Tilapia has become the third most important fish in aquaculture after carp and salmon. Worldwide production of Tilapia has exceeded 1.5 million metric tons (1.5×106 long tons) and increases annually.
Because of their high protein content, large size, rapid growth (6 to 7 months to grow to harvest size),[and good taste, a number of coptodonine and oreochromine cichlids—specifically, various species of Coptodon, Oreochromis, and Sarotherodon—are the focus of major aquaculture efforts.
Tilapia fisheries originated in Africa and to a large area in the Eastern Mediterranean region of Western Asia. The accidental and deliberate introductions of tilapia into South and Southeast Asian freshwater lakes have inspired outdoor aquaculture projects in various countries with tropical climates, including Honduras, Papua New Guinea, the Philippines, and Indonesia. Tilapia farm projects in these countries have the highest potential to be "green" or environmentally friendly. In temperate zone localities, tilapia farmers typically need a costly energy source to maintain a tropical temperature range in their tanks. One relatively sustainable solution involves warming the tank water using waste heat from factories and power stations. Tilapia farm projects and Aquaponics System setup across America and the world has also been a boon to the popularity of Tilapia.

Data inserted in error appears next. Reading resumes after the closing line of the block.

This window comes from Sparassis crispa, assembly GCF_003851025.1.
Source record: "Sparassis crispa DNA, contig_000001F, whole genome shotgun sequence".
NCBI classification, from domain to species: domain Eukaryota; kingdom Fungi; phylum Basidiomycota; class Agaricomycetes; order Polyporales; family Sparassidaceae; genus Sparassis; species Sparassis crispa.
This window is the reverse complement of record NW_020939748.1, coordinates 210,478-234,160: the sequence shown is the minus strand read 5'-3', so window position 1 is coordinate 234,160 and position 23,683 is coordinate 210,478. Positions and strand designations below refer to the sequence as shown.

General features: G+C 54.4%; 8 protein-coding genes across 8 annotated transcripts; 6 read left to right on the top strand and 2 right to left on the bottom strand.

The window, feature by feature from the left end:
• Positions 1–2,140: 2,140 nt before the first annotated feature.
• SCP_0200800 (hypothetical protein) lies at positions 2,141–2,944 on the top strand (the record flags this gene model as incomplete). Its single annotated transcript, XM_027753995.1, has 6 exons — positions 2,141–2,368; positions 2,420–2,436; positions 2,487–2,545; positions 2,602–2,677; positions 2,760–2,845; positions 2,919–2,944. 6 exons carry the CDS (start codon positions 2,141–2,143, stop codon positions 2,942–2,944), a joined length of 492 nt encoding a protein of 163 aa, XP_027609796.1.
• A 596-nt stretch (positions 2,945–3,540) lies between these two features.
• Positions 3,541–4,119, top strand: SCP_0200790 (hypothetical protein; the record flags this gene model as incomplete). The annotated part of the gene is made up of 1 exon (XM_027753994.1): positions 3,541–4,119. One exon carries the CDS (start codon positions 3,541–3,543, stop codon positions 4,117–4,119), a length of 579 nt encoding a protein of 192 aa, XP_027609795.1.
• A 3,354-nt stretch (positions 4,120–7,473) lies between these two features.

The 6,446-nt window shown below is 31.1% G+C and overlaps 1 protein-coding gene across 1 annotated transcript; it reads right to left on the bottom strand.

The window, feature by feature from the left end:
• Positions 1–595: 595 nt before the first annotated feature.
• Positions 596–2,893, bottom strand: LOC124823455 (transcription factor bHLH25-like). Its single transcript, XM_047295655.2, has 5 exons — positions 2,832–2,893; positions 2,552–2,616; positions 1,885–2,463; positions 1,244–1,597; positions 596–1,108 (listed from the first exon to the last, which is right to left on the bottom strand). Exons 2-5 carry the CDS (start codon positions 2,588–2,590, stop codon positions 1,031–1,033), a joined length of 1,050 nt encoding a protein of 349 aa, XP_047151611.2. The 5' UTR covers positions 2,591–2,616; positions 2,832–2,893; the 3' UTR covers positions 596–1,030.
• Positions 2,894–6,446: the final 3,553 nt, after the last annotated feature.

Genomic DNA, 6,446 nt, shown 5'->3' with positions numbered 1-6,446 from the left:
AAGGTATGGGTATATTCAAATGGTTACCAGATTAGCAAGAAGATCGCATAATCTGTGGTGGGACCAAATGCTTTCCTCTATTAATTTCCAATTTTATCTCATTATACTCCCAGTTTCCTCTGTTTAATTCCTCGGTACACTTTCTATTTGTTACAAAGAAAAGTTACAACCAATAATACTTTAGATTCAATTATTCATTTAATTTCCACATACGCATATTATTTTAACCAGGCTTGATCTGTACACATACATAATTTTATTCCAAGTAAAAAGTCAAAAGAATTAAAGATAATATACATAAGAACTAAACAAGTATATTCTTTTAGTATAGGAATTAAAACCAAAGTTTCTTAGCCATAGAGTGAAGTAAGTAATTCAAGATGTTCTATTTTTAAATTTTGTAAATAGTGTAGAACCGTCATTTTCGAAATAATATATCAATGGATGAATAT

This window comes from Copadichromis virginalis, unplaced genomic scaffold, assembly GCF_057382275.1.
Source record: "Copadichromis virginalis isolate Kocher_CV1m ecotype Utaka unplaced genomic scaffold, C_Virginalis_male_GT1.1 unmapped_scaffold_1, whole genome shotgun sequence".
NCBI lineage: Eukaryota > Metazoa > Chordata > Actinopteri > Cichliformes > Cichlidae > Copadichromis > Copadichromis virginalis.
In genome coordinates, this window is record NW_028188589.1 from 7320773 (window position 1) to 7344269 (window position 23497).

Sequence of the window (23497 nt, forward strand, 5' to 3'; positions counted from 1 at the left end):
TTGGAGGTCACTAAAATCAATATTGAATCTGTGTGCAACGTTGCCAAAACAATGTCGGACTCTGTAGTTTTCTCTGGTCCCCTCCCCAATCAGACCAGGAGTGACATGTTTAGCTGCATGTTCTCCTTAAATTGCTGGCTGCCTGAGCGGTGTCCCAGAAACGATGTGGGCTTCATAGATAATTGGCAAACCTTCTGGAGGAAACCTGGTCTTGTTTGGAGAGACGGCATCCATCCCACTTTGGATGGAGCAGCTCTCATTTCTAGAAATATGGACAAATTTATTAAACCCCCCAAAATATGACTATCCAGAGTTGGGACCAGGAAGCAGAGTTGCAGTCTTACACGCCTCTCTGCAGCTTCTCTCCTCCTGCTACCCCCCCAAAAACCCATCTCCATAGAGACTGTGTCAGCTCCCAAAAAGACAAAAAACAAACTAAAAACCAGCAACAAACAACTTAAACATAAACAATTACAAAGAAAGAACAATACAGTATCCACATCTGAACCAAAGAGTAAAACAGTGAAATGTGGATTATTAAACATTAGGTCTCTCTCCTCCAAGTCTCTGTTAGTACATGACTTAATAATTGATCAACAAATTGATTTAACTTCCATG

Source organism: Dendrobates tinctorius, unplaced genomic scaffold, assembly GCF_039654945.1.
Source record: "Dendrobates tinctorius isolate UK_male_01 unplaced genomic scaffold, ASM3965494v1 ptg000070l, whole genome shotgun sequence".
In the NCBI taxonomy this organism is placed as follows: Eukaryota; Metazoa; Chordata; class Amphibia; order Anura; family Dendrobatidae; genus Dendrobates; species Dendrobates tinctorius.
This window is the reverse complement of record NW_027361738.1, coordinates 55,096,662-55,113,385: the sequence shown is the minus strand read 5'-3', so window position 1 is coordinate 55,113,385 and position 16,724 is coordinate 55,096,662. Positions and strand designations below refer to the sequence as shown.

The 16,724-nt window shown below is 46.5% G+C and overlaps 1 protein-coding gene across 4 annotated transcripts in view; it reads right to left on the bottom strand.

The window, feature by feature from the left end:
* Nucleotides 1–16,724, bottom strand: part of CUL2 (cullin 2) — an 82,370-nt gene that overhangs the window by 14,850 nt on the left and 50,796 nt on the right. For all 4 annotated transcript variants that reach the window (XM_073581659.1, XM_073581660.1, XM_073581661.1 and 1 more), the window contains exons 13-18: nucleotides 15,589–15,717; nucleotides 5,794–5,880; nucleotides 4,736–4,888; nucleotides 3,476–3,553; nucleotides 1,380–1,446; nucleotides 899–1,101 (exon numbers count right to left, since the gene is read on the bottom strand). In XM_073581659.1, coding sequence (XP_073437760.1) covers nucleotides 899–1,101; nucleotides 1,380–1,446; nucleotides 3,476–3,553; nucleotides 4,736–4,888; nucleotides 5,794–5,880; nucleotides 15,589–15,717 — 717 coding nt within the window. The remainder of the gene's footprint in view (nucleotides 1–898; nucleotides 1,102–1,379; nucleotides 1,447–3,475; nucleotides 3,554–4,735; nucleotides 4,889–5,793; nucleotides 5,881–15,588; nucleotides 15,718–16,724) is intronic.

Tilapia are among the easiest and most profitable fish to farm due to their omnivorous diet, mode of reproduction (the fry do not pass through a planktonic phase), tolerance of high stocking density, and rapid growth. In some regions the fish can be raised in rice fields at planting time and grow to edible size (12–15 cm, 5–6 in) when the rice is ready for harvest. Unlike salmon, which rely on high-protein feeds based on fish or meat, commercially important Tilapia eat a vegetable or cereal-based diet.
Tilapia raised in inland tanks or channels are considered safe for the environment, since their waste and disease is contained and not spread to the wild. However, Tilapia have acquired notoriety as being among the most serious invasive species in many subtropical and tropical parts of the world . For example, blue tilapia (Oreochromis aureus) (itself commonly confused with another species often used in aquaculture, the Nile tilapia, O. niloticus), Mozambique tilapia (O. mossambicus), blackchin tilapia (Sarotherodon melanotheron), spotted tilapia (Pelmatolapia mariae), and redbelly tilapia (Coptodon zillii) have all become established in the southern United States, particularly in Florida and Texas.
Commercially grown tilapia are almost exclusively male. Being prolific breeders, female Tilapia in the ponds or tanks will result in large populations of small fish. Whole tilapia can be processed into skinless, boneless (PBO) fillets: the yield is from 30% to 37%, depending on fillet size and final trim.
Being able to produce a higher portion of male Tilapia during breeding is actually accomplished after the fish hatch and is done so through the use of heat.